By John Chandler
The Geraldine Fibbers
(First appeared in The Rocket, 5/16/96)
"Oh God, you don't really want to dredge that up do you?" asks an exasperated Carla Bozulich. She's referring to my opening salvo question about her "tenure" in Hole ("Marquee Value" and all that rubbish). "All right, all right," she says. "It was about seven years ago. We rehearsed for two weeks. We never played any shows. We never recorded. It's not really worth mentioning." You know, she's absolutely right.
What is worth mentioning is Carla's current band, The Geraldine Fibbers, a tempestuous, almost-but-not-quite country outfit that tours relentlessly and never fails to burn down the house. Their 1995 debut album, Lost Somewhere Beneath the Earth and My Home, is one of those rare, original pieces of work that effortlessly fuses lyrical might and instrumental pyrotechnics (particularly the fiery fiddle of Jessy Greene and serpentine slide guitar of Daniel Keenan) with a singing voice that could bring an ice cube tray to a speedy boil. Is it rock? Is it country? Is it alterna-twang? Sure. Whatever. Let's just say The Geraldine Fibbers are a country band in the same way that the Stones or the Velvet Underground are country bands. Which is to say, when it sounds this good, who really gives a damn? What I can say is that Carla Bozulich is one of those larger-than-life performers who generate excitement as well as a palpable sense of mystery and danger. Since we seem adrift in an era during which pre-chewed, sanitized-for-your-protection, milquetoast video twerps drape themselves in the robes of cultural significance, we need real artists who aren't afraid to be rock stars, and we need them now.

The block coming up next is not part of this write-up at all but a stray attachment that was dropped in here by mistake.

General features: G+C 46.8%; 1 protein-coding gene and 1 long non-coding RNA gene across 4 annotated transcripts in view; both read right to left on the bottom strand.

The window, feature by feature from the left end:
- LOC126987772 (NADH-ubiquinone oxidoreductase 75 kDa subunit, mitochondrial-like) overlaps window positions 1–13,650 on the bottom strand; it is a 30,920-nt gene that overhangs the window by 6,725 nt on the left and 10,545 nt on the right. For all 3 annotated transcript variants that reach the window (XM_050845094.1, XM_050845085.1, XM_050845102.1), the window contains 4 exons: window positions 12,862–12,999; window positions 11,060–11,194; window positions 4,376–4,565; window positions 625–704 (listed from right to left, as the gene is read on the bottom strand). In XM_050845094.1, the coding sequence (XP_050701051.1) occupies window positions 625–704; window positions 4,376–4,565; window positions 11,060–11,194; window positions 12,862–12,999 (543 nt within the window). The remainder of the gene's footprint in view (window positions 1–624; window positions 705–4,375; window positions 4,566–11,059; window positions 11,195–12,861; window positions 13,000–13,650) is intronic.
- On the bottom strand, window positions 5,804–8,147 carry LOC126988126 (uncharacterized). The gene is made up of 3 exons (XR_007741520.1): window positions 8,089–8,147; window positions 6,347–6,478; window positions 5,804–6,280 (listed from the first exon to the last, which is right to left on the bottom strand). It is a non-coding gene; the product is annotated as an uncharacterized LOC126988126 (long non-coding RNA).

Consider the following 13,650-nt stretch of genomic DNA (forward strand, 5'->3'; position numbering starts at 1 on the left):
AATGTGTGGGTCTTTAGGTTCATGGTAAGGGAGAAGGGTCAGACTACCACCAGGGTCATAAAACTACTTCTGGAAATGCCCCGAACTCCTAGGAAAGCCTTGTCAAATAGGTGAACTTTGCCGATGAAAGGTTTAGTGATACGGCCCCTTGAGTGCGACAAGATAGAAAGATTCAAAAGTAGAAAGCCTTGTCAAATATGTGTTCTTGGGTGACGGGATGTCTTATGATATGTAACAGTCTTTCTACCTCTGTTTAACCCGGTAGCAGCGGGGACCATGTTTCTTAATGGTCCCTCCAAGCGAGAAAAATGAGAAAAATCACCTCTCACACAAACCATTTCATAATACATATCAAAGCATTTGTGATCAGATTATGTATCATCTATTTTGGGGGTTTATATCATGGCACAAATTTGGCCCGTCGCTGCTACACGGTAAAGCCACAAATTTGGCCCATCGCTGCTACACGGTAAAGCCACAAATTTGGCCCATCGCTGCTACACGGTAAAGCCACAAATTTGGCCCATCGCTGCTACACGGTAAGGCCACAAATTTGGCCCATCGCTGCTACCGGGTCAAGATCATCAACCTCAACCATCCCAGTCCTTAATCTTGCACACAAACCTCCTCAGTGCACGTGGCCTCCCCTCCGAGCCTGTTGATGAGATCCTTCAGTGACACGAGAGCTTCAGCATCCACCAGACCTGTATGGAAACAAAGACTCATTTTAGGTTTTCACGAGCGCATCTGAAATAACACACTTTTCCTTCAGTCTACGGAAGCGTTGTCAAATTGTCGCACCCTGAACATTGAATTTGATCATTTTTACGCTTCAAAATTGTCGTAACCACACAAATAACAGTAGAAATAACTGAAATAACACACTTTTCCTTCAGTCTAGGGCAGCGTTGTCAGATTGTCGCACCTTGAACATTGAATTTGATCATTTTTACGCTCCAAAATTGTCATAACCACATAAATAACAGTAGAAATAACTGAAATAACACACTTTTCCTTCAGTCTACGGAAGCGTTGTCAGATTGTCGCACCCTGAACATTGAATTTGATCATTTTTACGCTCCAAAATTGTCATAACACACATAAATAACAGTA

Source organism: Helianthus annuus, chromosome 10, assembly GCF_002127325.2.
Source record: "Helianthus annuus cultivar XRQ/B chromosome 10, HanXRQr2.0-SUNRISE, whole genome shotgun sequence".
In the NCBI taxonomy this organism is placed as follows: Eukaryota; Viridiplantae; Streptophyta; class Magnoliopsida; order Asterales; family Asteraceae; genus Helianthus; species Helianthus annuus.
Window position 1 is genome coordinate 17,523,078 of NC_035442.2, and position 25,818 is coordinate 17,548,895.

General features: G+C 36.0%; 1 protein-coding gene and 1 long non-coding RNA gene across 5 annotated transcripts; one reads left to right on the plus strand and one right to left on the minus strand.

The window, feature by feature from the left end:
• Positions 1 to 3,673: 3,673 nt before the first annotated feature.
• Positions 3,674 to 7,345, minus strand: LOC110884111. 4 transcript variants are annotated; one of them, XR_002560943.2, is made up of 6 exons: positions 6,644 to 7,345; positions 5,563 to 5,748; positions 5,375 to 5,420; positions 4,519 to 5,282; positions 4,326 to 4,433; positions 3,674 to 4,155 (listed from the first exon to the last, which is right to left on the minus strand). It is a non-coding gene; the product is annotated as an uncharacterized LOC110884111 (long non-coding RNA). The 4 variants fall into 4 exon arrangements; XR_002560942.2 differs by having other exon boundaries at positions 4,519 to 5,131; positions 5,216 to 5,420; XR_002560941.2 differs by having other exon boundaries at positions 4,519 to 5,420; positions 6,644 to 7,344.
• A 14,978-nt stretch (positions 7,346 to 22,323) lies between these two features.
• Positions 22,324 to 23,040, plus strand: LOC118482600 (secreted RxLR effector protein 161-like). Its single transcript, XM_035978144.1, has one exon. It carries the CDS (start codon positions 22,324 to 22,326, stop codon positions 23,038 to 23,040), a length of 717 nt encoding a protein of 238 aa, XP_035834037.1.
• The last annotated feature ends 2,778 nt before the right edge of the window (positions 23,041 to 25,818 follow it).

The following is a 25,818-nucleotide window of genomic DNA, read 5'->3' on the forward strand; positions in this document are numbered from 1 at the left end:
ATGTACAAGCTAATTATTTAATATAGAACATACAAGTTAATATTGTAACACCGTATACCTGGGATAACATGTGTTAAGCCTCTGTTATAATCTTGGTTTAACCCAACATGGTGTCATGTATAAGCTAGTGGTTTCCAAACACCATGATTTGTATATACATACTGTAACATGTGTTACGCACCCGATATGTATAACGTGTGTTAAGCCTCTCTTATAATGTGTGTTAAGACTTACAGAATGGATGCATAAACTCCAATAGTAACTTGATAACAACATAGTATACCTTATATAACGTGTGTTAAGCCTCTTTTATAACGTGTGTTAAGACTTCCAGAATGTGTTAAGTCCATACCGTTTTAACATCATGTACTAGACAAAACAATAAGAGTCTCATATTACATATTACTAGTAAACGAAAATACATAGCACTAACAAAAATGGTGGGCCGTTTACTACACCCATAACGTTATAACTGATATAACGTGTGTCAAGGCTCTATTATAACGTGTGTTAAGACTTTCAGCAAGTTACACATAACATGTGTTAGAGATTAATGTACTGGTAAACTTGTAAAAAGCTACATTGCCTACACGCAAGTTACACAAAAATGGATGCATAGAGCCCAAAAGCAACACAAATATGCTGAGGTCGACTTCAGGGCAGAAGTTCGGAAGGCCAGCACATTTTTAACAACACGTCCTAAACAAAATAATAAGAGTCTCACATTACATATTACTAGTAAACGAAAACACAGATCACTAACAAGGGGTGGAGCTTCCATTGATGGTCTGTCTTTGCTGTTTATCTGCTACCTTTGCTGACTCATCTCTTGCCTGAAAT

The Geraldine Fibbers story takes place in Los Angeles, a City of Angels, both fallen and otherwise. Somewhere in between jamming with Courtney and heading back to the country to plow up her back 40, the Fibbers' frontgal did a memorable stint in Ethyl Meatplow, a sensationalistic (and some would say exhibitionist) sex/goth/industrial outfit which, in many ways, represents the exact opposite end of the musical spectrum she now occupies. Carla, who often stomped around the stage growling and howling while clad in dominatrix garb, describes her old band as a "super-sensory-overload-in-your-face-stimulation-fest."
"Ethyl Meatplow were about choosing sides," she continues. "Either you really, really liked it, and got freaked out by it in a good way, or you really, really hated it, and got freaked out by it in a bad way. We formed the band for just that purpose. We got a lot of bad press and we relished it. We were not well loved by any of the cool people. We were very anti-cool. The people who loved us, loved us, but I can't really figure out who they were. Just geeks like we were, I guess. "